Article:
It’s not that I don’t still have a fondness for the snow, the stillness, and the cold— I just have a different perspective on this season now. It can be enjoyable and beautiful, but it carries a serious potential for hardship. Thankfully, SPRING IS COMING! And there are so many exciting projects to look forward to in 2014.

Waiting for spring,


Volunteer Spotlight: Susannah Spero

This talented Intern is helping Groundswell to better serve refugee farmers

Groundswell has been blessed to work with some amazingly talented volunteers.  This month we're super-pleased to spotlight Susannah Spero, who graduated from Hamilton College in 2013 with a self- designed degree in Socioeconomic and Political Studies. Since last September Susannah has been working with us on our New American Farmers Project, which helps refugees and other immigrants to explore opportunities and get started in agriculture. 

Before joining Groundswell, Susannah spent several summers on farms, and worked closely with refugee families from Africa and Asia as an intern with the New Farms for New Americans program in Burlington, Vermont. There she helped manage several acres of crops at the Intervale Center farm and designed trainings on farming and marketing for 60 refugee families.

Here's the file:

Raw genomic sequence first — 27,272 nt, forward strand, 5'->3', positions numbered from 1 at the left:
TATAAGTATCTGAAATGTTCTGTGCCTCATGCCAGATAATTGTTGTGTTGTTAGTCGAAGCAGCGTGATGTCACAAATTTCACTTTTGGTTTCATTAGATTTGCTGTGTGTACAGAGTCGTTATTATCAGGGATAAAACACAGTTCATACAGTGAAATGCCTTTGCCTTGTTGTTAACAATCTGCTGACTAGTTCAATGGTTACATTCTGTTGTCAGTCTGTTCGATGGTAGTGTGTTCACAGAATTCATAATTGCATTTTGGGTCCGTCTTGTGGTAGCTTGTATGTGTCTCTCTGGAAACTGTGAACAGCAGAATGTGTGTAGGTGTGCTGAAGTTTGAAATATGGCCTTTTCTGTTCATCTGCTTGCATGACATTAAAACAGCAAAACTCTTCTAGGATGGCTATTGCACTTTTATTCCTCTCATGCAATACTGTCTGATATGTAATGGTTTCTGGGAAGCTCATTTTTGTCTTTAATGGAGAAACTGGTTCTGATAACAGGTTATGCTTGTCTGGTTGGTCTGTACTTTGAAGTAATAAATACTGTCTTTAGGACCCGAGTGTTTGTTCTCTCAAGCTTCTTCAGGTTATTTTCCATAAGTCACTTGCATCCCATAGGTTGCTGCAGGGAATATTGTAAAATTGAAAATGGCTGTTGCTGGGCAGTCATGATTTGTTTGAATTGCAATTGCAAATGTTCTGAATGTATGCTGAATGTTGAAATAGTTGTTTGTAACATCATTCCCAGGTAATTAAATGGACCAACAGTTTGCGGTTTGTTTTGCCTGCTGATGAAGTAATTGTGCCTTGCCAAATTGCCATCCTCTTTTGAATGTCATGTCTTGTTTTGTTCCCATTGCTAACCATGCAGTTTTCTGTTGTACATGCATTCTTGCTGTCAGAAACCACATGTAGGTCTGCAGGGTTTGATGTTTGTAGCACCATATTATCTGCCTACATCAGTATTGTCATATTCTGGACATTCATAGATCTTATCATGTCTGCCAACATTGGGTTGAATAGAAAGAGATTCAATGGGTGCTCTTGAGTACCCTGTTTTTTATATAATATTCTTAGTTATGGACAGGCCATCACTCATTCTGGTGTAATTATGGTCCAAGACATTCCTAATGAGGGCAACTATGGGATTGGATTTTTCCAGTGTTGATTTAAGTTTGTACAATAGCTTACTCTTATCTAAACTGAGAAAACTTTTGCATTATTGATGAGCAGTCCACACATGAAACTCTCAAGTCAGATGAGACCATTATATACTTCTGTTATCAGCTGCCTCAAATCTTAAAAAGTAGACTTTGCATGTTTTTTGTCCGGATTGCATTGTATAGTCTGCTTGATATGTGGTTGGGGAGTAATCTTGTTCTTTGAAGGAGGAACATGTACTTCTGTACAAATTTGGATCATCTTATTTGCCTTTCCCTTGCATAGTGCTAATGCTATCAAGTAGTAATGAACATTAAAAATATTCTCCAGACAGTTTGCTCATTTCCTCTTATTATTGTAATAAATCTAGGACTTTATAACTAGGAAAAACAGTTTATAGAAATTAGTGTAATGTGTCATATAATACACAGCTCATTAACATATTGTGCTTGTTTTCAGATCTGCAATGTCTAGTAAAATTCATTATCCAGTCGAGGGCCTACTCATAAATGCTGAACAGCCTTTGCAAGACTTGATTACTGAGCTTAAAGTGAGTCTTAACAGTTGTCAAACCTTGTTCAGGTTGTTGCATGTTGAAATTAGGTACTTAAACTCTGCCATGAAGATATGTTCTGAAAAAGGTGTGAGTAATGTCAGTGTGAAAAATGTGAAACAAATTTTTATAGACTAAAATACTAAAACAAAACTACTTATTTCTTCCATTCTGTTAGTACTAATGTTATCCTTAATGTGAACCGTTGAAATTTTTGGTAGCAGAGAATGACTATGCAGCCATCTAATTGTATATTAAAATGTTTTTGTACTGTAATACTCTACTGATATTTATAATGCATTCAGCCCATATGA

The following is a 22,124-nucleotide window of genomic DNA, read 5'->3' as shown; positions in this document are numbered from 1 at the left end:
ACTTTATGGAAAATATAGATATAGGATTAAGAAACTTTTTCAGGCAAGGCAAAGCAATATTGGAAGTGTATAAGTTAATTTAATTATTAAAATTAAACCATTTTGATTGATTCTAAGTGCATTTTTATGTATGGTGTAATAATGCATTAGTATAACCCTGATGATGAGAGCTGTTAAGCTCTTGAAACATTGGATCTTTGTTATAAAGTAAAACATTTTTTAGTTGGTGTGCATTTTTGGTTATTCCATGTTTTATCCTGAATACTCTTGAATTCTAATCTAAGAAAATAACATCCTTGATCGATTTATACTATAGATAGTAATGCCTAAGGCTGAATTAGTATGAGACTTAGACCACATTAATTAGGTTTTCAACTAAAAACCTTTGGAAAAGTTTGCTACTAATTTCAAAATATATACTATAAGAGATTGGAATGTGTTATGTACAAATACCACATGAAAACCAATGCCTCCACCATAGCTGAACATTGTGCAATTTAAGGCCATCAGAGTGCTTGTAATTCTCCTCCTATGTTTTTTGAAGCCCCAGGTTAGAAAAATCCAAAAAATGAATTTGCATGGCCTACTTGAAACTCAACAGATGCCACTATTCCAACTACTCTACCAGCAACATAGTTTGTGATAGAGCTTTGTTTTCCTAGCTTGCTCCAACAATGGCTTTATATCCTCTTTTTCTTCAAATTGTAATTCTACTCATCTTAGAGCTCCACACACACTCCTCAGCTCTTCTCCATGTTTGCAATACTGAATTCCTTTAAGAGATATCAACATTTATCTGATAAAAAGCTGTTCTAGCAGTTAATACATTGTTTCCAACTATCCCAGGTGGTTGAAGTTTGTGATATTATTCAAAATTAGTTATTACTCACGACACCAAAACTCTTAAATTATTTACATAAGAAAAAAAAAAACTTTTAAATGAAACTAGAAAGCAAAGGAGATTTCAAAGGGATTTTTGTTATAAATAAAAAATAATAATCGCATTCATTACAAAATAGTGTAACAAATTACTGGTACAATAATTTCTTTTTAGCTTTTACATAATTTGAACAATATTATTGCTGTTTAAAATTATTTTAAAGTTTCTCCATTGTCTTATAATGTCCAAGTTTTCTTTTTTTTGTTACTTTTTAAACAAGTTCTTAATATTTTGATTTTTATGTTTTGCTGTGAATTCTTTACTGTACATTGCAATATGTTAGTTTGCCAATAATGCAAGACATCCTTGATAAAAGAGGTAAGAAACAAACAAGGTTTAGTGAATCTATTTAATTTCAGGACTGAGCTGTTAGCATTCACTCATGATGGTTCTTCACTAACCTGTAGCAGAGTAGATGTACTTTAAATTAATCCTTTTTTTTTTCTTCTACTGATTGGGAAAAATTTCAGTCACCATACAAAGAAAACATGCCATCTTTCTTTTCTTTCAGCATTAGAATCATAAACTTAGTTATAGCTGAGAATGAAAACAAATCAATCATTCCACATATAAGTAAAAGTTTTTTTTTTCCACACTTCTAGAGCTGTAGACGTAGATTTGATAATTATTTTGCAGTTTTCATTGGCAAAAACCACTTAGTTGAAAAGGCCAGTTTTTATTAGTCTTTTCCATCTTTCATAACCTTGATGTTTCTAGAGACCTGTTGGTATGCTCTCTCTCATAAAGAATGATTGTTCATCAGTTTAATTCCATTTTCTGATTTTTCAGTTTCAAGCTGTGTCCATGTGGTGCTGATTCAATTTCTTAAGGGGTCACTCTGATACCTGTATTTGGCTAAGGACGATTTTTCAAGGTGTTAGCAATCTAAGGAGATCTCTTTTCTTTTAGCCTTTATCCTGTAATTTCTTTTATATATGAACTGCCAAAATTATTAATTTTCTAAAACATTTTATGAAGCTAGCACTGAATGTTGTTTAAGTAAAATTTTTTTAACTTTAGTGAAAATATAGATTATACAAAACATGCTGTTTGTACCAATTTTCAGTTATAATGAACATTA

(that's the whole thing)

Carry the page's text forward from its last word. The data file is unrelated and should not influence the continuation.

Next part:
Susannah's experience and insights have proved to be invaluable in positioning Groundswell to better serve refugee families in our community. She helped us think through many of the barriers they face in trying to farm in the United States. Last fall she helped us to plan a pilot project for local refugees, which we are beginning to implement this year.